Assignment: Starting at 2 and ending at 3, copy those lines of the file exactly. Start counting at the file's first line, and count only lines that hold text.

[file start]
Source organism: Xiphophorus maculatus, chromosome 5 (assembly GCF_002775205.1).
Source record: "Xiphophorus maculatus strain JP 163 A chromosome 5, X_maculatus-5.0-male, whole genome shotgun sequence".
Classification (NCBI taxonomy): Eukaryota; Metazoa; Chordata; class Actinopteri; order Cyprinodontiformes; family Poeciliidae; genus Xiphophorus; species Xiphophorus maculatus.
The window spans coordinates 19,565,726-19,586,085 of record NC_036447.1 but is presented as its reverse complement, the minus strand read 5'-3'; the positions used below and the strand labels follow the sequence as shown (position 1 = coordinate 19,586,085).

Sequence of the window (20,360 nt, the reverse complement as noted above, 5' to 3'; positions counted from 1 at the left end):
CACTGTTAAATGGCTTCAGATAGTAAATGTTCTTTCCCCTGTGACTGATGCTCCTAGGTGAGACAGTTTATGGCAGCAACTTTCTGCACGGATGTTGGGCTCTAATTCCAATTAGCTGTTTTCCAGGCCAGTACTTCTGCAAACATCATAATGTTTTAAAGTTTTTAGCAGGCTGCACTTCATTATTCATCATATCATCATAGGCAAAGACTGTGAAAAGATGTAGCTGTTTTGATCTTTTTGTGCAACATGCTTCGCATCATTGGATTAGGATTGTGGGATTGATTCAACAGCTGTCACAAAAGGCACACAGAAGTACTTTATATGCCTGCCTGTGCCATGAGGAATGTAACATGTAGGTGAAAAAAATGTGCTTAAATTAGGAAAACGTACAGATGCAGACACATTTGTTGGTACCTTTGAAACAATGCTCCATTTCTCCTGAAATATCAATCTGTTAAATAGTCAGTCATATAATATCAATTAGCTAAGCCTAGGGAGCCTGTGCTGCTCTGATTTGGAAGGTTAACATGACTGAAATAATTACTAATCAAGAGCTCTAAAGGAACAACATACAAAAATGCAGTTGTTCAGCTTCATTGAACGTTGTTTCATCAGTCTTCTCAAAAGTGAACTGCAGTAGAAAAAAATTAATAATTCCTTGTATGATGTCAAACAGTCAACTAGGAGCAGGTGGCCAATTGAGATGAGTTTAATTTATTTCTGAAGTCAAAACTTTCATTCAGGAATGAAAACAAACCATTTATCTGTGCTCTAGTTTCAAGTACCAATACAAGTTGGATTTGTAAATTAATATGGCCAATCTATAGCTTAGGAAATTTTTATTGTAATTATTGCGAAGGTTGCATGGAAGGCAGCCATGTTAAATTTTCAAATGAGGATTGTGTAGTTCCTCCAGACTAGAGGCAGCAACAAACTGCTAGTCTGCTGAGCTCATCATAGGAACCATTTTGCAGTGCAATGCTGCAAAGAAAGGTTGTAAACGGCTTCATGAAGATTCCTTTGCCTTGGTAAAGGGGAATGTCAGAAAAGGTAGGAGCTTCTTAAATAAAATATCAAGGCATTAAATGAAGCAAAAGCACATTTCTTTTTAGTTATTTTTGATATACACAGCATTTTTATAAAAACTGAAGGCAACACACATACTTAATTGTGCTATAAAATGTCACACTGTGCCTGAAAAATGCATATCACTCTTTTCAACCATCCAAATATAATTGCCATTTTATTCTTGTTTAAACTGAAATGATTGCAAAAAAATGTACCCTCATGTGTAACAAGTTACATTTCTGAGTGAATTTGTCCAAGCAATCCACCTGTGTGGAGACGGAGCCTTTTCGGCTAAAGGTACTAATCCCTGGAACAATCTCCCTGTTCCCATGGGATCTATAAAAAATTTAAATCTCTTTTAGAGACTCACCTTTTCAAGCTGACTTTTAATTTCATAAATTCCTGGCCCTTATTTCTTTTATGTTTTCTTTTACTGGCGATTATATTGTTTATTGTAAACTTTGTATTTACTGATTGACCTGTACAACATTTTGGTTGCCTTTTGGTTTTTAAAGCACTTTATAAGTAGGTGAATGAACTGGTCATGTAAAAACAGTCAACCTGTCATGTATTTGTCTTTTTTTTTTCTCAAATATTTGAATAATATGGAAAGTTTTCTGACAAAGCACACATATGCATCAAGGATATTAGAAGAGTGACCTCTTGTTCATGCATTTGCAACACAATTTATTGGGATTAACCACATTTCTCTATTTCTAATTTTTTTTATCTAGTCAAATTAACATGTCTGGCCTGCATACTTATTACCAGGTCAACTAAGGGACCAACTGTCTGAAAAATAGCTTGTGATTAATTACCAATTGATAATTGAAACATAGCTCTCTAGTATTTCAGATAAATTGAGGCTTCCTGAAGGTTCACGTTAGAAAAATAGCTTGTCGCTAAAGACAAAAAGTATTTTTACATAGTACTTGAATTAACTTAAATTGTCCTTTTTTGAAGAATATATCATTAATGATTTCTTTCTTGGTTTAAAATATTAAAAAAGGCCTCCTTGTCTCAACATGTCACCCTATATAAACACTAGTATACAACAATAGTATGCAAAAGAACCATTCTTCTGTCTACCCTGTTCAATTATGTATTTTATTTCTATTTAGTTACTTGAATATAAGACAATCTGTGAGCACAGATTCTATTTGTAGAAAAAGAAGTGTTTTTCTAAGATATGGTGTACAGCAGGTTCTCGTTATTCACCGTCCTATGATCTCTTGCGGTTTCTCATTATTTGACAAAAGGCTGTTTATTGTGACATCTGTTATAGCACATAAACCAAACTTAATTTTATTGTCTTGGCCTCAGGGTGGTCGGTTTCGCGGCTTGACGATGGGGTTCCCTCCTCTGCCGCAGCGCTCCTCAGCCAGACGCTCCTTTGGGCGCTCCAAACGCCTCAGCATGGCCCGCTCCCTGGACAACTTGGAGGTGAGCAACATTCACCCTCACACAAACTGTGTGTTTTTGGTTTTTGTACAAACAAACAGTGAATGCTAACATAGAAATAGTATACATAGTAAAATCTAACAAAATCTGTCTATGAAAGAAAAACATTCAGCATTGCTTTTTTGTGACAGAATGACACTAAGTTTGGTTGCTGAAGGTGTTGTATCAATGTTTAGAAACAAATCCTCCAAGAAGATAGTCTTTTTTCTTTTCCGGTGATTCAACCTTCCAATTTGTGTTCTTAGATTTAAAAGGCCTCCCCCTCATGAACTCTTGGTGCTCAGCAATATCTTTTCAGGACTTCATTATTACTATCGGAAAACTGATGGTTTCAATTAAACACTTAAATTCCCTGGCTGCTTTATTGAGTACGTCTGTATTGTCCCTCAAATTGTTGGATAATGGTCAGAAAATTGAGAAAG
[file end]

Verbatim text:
Source record: "Xiphophorus maculatus strain JP 163 A chromosome 5, X_maculatus-5.0-male, whole genome shotgun sequence".
Classification (NCBI taxonomy): Eukaryota; Metazoa; Chordata; class Actinopteri; order Cyprinodontiformes; family Poeciliidae; genus Xiphophorus; species Xiphophorus maculatus.